Not good is the answer. Look at public services across the board and assess the relative merits of the English and Scottish systems. The journalist Fraser Nelson has done a brilliant job evaluating the actuality of SNP rule in Scotland:
"The SNP has governed public services in Scotland since 2007, so it is easy to test its central theory: that “home rule” is better rule. If this were true, we would see Scottish students pulling ahead of English ones; hospital waiting times crashing down and exciting and innovative methods of policing. Instead, a very different picture presents itself for those with an eye to see it.
The steady exam improvement in England has seen no equivalent in Scotland, which is now the worst place in Britain to be poor and bright. Next month, almost one in five English students from poor backgrounds will go to university – twice the level of poor Scots. Lucy Hunter Blackburn, a former civil servant who crunched the numbers in an Edinburgh University study, puts it starkly. The SNP’s abolition of tuition fees helps rich families, she says, she says, and grants for poor students are lower. So the SNP “is actively reinforcing inherited inequalities in wealth. It’s that simple.”
The SNP’s great policing experiment – merging eight constabularies into one nationwide force – has also become a case study in what not to do. The promised cost savings have not materialised, the huge force struggles with basic communication and is under fire for bungled responses to emergencies. In July, a man was found dead inside his car on near Bannockburn three days after the crash was first reported. His girlfriend was found alive, but unconscious next to him. She later died. Sir Stephen House, chief constable of the two-year-old Police Scotland, recently announced his resignation. If Theresa May’s flagship police reform had gone so badly, she would be an ex-Home Secretary. But things are different in Scotland. The SNP is adept at changing the topic of conversation to one it prefers and dodging the scrutiny it deserves. It likes to hold debate over issues where it has no authority. On Tuesday, for example, MSPs discussed the refugee crisis and parliament voted to “recognise the severity” of the situation as if this would do any good. About £1 billion of British money is being spent helping Syrians by the UK overseas aid department, which has hundreds of staff in East Kilbride. If the SNP wants an example of Scots making a difference to those most in need, it need look no further.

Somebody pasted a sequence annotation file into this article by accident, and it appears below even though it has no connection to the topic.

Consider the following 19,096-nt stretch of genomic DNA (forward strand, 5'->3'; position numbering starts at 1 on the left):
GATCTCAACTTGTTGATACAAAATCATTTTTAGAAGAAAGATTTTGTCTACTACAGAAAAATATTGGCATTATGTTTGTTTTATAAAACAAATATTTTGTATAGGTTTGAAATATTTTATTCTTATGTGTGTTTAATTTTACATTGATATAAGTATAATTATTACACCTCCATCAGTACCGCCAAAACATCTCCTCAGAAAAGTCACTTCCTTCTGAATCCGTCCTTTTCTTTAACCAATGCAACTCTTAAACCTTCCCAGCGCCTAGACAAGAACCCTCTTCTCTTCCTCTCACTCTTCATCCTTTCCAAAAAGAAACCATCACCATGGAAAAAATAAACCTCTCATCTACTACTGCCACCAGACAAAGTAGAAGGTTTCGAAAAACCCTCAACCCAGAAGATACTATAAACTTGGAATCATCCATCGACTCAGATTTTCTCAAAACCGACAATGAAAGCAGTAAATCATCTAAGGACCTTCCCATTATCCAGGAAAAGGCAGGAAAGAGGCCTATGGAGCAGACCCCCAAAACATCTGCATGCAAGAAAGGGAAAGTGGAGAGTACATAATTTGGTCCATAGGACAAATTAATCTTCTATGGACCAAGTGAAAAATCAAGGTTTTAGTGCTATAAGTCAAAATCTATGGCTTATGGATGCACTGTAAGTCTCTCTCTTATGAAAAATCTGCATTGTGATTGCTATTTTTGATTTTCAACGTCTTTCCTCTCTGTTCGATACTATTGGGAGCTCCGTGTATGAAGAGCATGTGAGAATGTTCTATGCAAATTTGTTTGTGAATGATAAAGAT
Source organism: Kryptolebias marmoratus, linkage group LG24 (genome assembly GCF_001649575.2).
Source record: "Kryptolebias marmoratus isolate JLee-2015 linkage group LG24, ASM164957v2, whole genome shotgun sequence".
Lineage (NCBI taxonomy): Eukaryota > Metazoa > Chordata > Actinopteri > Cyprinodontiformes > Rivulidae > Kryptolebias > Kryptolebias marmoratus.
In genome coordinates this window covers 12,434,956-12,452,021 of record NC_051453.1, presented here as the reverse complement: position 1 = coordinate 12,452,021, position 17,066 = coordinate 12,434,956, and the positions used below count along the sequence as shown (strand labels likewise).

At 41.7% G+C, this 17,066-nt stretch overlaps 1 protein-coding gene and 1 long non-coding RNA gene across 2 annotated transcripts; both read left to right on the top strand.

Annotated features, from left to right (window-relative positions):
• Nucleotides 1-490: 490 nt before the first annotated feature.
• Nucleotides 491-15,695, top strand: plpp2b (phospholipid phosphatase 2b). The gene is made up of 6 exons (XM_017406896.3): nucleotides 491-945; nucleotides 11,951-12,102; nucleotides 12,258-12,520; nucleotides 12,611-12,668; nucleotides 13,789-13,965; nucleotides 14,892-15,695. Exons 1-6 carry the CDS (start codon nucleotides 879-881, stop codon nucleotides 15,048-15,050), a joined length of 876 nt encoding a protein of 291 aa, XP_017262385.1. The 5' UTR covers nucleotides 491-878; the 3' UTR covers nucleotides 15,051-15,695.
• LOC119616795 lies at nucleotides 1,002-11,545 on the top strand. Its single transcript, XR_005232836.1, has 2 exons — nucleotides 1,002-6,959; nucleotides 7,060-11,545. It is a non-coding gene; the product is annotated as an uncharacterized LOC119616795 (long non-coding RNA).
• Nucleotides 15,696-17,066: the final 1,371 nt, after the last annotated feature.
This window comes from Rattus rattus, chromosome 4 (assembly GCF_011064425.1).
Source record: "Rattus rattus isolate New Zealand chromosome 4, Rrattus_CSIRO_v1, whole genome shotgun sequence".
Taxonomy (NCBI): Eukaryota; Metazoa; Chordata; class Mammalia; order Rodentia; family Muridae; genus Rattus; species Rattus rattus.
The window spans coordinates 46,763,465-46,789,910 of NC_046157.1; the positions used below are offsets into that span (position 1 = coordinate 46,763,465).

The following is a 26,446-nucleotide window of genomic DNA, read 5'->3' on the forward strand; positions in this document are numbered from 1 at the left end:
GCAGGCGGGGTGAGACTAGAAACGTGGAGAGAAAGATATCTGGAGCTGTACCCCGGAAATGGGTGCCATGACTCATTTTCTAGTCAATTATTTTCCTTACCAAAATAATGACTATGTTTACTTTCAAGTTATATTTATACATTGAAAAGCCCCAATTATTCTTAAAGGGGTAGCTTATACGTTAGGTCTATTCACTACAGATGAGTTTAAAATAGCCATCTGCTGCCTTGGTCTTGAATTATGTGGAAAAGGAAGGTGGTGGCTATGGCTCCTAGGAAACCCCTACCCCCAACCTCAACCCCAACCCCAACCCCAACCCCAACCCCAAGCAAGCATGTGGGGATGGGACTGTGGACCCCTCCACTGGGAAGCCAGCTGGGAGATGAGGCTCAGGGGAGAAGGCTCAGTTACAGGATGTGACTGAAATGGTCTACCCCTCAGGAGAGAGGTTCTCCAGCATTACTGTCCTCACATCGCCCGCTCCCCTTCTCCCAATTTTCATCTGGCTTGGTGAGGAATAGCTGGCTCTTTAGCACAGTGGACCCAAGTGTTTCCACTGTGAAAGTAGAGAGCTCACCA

So there is a scrutiny gap, which Mr Cameron’s government can help fill. As Prime Minister of the United Kingdom, it ought to concern him that educational opportunity is being denied to bright Scottish teenagers simply because they lack the money. But there is good news too. Poverty in Scotland is falling, contrary to the SNP’s predictions. It is also one of the very few countries in Europe to enjoy record employment; who would argue that this is unconnected to its being part of the UK and its jobs miracle? Mr Cameron could trumpet these successes."
The full article is here: